Nitrous Oxide

5 Frequently Asked Questions about Laughing Gas in Labor
Using Laughing Gas for Labor
Largest Study of its Kind Finds Nitrous Oxide Safe for Labor

Collage of images with Wednesday Wrap Up superimposed

Wednesday Wrap Up January 2022: Birth Defects

A “birth defect” is a structural issue that is present at birth. The most common are heart issues, arm or leg issues, cleft lip or palate, and spinal cord problems. Since this is National Birth Defects Prevention Month, that’s the topic of the day!

CDC Page on common birth defects
Stories from families around the world of people who experience a birth defect
Information from the March of Dimes
Reducing the Risk of Birth Defects

Collage of images with Wednesday Wrap Up superimposed

Wednesday Wrap Up Nov 2021: Prematurity

Preventing Premature Birth

10 Ways to Reduce the Risk of Premature Birth
3 Risk Factors for Preterm Birth
Are you at Risk of Preterm Birth? And what can you do about it?

Recognizing Premature Labor

Signs and Symptoms of Preterm Labor
Preterm Labor Signs and Symptoms

What to expect at various stages of prematurity

Premature Babies and Complications by Week
Premature babies 26-36 weeks

Parenting a Baby in the NICU

Kangaroo care
3 Milestones that must be met before leaving the NICU
10 Notes from NICU nurses to Parents
Empowered NICU Parenting

Living room set up for a home birth

Home Birth Prep List

When you’re having a home birth, you might think there’s nothing to pack! But….there are things you can organize and buy to make for a better experience.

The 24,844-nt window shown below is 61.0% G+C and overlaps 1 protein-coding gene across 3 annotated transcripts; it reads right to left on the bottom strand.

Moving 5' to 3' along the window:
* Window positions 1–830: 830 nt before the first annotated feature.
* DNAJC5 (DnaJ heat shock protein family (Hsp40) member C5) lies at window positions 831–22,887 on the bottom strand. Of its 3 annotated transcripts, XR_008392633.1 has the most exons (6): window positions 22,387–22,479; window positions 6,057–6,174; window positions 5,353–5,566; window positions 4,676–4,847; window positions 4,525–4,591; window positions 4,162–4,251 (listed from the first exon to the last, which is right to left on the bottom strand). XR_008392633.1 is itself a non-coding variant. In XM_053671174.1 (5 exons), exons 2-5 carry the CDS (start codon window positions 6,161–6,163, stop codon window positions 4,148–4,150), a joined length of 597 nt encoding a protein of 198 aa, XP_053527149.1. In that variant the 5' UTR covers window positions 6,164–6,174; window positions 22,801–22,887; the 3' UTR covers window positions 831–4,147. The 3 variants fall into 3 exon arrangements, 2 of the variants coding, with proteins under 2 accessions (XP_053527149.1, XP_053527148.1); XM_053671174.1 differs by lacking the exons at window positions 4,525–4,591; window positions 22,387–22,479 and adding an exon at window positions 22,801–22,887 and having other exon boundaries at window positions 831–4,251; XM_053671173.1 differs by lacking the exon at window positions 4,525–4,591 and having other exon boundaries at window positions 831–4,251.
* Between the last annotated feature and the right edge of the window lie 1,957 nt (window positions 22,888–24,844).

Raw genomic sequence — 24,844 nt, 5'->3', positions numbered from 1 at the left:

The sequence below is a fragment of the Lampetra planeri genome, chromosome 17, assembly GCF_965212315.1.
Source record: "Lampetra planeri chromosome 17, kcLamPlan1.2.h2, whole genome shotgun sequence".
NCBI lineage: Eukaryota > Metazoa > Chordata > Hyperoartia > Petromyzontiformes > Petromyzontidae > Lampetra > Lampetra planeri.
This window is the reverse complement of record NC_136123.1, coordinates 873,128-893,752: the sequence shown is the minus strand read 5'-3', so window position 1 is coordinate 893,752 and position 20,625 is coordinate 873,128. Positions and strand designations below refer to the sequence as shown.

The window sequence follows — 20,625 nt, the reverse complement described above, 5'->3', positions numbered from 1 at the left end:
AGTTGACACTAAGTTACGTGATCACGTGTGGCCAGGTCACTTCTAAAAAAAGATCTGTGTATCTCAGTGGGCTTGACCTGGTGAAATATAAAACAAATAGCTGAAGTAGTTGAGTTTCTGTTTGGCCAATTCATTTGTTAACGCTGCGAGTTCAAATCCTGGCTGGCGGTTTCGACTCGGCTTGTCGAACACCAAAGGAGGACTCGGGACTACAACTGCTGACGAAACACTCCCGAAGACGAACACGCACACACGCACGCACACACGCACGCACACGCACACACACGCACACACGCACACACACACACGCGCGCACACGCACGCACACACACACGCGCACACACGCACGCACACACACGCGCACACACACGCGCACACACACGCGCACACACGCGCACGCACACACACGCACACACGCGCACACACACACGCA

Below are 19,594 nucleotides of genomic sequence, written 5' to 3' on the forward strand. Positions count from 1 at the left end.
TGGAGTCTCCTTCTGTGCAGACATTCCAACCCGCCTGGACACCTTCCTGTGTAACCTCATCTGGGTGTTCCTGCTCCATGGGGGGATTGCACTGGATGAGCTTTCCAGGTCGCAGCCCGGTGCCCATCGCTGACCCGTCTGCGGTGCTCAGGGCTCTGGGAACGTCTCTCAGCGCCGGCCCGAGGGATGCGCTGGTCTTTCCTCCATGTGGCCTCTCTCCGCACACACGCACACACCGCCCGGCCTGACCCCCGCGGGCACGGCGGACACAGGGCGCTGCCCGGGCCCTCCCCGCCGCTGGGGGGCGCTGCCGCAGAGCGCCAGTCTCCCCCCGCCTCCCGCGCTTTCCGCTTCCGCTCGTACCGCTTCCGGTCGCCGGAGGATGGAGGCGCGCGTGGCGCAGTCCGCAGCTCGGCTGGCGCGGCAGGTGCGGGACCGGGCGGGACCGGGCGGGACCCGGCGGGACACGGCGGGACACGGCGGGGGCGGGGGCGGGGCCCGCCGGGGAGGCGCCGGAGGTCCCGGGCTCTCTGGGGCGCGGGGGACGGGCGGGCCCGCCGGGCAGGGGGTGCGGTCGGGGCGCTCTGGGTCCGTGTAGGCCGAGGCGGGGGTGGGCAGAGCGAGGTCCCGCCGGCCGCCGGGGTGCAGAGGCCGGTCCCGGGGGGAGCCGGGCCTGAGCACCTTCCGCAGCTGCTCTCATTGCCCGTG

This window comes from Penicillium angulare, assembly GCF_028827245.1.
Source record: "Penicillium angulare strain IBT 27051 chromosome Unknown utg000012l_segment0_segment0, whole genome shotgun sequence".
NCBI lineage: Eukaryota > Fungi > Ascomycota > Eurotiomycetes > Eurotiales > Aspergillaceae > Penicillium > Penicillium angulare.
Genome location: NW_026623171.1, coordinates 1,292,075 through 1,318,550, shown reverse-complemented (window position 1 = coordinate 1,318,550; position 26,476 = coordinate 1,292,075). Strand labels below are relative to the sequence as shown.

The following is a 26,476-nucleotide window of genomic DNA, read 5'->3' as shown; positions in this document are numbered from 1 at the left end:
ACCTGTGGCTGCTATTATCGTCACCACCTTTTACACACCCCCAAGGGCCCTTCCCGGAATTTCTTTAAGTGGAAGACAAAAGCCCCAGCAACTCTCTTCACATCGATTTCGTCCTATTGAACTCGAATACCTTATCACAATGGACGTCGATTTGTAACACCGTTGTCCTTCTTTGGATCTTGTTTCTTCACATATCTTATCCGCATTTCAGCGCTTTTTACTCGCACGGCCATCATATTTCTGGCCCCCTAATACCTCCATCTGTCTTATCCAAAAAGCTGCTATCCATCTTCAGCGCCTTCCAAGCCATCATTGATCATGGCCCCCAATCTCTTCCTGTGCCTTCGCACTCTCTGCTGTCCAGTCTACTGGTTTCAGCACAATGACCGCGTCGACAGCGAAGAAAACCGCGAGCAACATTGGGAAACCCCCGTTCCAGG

Many midwives will give you a list of the supplies they recommend, so I’m not going to try and cover those, but I do want to address some of the preparations you can do outside of the supplies for the birth itself.

Decide what you might want to wear in labor – big flowy nightgown? pants? a robe? Nothing?

Things to keep you occupied during early labor – Maybe a new movie or show you haven’t seen yet, baking a birthday cake for the new baby, making cookies for your birth team, knitting a baby blanket, doesn’t much matter as long as it keeps you busy and doesn’t take much mental or physical energy.

If there will be older siblings there, activities to keep them distracted can be useful as well. You might want to buy some inexpensive new things and keep them hidden away until the big day.

Similarly, make a plan for child care and pet care. You can have someone come and attend the birth with their primary role to support siblings, or you can have them go to a friend or family member’s home. Pets can also go somewhere or stay in another area as needed.

Sign on door with drawing of baby and the words Home Birth In Progress

Make a sign for your door to let people know what’s happening and that they should stay away or quietly enter, whichever you prefer.

Food – You may want to have a super simple meal ready to go. Something someone can take from the freezer and throw in the oven after the baby is born that will be done an hour or so later. Your birth team may still be there, so plan extra to share. If it doesn’t get used, leftovers are great to have, too. You can also make and freeze postpartum meals or set up a system for friends and family to bring meals in for a while.

Snacks – Have some grab and go snacks that you can use in labor as needed. Crackers, granola bars, bowl of cereal etc.

Drinks – Sometimes drinks go over easier than food when you’re laboring in earnest. Have some full sugar electrolyte drinks, juices and premade smoothies on hand.

Last Minute To Do List – Some things can’t be done that far ahead. Make a list of the last minute things, like setting up the birth tub and putting the double bedding on the bed, so that nothing gets forgotten and you can just direct your support people to the list to know what needs to be done.

That’s all I have for now, what do you have to add?